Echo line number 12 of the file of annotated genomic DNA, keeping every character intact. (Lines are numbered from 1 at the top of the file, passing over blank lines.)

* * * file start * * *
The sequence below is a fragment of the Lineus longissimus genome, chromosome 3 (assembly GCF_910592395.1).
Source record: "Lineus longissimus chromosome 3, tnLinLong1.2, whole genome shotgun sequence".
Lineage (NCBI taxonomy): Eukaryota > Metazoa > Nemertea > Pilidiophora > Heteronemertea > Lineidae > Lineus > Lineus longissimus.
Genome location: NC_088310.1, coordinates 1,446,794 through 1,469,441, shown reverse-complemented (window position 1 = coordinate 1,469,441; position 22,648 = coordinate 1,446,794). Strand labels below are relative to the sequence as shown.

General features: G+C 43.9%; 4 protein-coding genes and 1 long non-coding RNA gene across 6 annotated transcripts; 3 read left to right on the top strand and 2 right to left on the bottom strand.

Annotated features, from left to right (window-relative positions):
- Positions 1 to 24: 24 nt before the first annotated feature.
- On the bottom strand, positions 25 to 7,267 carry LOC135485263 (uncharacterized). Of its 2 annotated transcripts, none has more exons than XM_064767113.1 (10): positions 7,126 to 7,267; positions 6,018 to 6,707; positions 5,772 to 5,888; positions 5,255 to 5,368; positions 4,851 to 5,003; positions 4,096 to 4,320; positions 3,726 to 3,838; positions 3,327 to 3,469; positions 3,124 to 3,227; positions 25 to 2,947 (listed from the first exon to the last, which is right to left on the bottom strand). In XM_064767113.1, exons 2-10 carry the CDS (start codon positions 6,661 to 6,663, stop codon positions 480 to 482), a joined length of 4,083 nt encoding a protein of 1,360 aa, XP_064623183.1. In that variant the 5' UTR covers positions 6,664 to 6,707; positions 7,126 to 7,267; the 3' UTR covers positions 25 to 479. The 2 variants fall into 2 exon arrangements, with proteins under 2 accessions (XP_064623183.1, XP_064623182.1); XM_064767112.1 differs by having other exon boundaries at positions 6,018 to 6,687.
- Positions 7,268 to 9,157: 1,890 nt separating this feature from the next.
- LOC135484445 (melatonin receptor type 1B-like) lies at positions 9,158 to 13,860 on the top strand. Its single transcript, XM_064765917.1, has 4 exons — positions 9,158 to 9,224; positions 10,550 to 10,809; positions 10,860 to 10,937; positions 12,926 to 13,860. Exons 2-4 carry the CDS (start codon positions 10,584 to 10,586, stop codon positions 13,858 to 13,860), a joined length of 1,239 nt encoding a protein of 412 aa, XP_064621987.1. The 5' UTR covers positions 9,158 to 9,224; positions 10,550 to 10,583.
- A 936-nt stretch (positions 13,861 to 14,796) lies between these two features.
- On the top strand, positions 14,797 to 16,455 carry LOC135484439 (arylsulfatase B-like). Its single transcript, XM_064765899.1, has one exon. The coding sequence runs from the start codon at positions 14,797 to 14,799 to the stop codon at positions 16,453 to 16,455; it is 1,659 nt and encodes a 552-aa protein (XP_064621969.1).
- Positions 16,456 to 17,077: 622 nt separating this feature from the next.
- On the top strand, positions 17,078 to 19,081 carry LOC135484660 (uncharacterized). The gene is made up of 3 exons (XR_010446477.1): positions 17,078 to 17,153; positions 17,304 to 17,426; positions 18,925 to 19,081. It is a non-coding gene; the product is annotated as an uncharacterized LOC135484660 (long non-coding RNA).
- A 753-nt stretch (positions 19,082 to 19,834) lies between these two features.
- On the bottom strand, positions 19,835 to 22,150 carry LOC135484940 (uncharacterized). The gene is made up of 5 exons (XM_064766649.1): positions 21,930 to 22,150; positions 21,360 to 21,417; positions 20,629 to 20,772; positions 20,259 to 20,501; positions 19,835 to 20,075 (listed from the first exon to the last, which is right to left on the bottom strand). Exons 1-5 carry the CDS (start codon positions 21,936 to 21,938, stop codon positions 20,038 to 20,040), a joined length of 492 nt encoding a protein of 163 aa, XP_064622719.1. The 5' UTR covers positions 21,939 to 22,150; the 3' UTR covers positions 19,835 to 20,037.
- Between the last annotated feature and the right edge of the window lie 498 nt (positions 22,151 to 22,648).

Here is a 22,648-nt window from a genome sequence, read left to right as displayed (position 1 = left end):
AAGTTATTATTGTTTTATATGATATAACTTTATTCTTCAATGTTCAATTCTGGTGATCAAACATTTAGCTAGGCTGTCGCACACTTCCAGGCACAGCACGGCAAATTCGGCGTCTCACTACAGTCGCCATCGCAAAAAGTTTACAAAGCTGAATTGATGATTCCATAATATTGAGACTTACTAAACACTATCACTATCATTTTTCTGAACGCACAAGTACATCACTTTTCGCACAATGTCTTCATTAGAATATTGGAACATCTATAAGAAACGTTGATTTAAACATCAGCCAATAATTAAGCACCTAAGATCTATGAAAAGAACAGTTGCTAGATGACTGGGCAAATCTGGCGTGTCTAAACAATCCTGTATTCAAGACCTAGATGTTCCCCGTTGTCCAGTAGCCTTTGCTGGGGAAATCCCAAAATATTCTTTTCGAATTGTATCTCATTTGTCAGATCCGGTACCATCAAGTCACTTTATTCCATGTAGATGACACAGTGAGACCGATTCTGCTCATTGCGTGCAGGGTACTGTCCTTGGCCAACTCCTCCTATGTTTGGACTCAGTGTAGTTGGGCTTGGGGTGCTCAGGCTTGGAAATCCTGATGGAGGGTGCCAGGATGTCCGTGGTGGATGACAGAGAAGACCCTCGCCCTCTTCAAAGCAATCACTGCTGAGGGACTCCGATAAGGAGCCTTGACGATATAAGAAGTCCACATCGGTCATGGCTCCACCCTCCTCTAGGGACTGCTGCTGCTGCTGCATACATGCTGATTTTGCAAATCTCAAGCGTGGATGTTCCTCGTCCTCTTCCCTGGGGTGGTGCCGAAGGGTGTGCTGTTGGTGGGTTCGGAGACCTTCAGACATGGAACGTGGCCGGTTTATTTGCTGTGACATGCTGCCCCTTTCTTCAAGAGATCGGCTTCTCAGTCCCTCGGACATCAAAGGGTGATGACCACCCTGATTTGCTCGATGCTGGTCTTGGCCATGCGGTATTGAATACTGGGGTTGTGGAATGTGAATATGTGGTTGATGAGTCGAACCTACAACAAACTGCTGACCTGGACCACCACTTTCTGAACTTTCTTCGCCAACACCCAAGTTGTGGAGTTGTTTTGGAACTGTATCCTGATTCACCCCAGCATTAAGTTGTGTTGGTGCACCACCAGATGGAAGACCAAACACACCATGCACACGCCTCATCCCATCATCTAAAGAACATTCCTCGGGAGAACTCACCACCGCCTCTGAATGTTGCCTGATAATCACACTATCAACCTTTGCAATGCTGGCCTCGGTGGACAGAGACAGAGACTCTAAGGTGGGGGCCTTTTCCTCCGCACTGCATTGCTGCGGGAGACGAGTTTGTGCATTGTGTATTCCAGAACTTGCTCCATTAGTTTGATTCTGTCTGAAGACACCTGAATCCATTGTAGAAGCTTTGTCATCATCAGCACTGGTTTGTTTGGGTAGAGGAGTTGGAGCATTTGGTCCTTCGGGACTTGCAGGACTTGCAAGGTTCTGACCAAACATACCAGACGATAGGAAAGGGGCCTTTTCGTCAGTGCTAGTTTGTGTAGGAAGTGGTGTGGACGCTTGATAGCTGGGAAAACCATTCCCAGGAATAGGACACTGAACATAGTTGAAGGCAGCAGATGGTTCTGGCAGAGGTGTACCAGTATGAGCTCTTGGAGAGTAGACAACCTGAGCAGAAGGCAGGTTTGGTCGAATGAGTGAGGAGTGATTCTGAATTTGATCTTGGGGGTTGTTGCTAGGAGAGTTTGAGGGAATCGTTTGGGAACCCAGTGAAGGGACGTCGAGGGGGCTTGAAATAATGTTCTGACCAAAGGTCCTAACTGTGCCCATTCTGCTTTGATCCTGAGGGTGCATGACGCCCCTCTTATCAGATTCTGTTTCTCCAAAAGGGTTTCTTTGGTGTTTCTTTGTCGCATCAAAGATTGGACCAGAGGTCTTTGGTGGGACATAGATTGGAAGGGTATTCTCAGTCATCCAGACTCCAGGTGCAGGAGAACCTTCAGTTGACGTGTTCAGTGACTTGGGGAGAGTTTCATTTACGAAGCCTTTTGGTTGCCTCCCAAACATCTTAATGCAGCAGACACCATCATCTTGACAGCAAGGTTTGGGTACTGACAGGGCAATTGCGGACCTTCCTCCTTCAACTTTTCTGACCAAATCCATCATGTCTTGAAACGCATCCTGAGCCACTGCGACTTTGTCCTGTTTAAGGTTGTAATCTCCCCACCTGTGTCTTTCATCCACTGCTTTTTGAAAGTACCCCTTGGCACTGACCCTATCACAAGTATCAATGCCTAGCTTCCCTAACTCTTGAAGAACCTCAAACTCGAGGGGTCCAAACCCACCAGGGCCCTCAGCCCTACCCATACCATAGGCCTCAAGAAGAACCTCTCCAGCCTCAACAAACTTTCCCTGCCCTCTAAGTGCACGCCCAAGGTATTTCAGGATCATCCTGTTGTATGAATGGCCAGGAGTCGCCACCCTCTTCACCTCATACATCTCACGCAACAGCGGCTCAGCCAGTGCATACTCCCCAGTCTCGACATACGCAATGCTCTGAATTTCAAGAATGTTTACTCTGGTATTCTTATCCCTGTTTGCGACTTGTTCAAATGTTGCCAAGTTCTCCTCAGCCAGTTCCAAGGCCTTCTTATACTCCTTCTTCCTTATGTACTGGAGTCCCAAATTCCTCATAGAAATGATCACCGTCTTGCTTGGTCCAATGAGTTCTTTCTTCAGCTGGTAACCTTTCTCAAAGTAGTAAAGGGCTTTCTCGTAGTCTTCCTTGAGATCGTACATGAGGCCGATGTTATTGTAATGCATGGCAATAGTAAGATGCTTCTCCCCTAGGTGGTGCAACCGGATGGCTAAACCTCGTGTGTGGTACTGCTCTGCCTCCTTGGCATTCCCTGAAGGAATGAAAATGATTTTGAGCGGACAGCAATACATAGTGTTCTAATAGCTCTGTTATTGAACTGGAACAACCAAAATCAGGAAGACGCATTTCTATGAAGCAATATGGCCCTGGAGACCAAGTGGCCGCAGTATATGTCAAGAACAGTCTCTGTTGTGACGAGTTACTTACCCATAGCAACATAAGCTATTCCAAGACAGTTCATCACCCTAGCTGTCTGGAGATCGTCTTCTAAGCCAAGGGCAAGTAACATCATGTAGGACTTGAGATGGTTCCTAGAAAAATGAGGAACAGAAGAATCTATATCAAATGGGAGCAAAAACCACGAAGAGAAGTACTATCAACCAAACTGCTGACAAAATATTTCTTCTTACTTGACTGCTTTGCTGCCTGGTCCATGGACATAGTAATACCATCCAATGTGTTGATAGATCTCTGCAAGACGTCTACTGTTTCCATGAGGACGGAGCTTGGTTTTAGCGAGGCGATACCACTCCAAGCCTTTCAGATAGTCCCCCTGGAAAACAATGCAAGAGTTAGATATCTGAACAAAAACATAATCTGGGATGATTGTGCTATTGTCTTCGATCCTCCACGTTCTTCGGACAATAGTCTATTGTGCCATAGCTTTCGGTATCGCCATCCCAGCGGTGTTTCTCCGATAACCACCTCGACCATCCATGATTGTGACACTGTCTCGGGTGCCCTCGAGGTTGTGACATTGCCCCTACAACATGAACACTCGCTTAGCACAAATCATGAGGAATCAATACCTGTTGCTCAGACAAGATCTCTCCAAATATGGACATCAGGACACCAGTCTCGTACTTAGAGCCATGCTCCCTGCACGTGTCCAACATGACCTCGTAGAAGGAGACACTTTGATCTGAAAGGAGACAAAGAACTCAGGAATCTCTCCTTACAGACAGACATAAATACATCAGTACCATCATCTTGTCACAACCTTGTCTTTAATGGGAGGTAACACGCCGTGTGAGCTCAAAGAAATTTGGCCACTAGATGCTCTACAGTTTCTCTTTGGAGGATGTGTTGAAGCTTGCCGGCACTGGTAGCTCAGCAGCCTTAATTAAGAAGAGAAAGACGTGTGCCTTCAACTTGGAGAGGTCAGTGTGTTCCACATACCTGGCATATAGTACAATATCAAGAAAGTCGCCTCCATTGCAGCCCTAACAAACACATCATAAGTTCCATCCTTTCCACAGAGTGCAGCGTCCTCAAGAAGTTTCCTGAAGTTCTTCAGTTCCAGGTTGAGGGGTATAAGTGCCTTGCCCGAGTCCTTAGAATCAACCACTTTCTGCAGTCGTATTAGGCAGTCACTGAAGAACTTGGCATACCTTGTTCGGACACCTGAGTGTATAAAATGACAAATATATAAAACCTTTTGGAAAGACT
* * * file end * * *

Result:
- On the top strand, positions 14,797 to 16,455 carry LOC135484439 (arylsulfatase B-like). Its single transcript, XM_064765899.1, has one exon. The coding sequence runs from the start codon at positions 14,797 to 14,799 to the stop codon at positions 16,453 to 16,455; it is 1,659 nt and encodes a 552-aa protein (XP_064621969.1).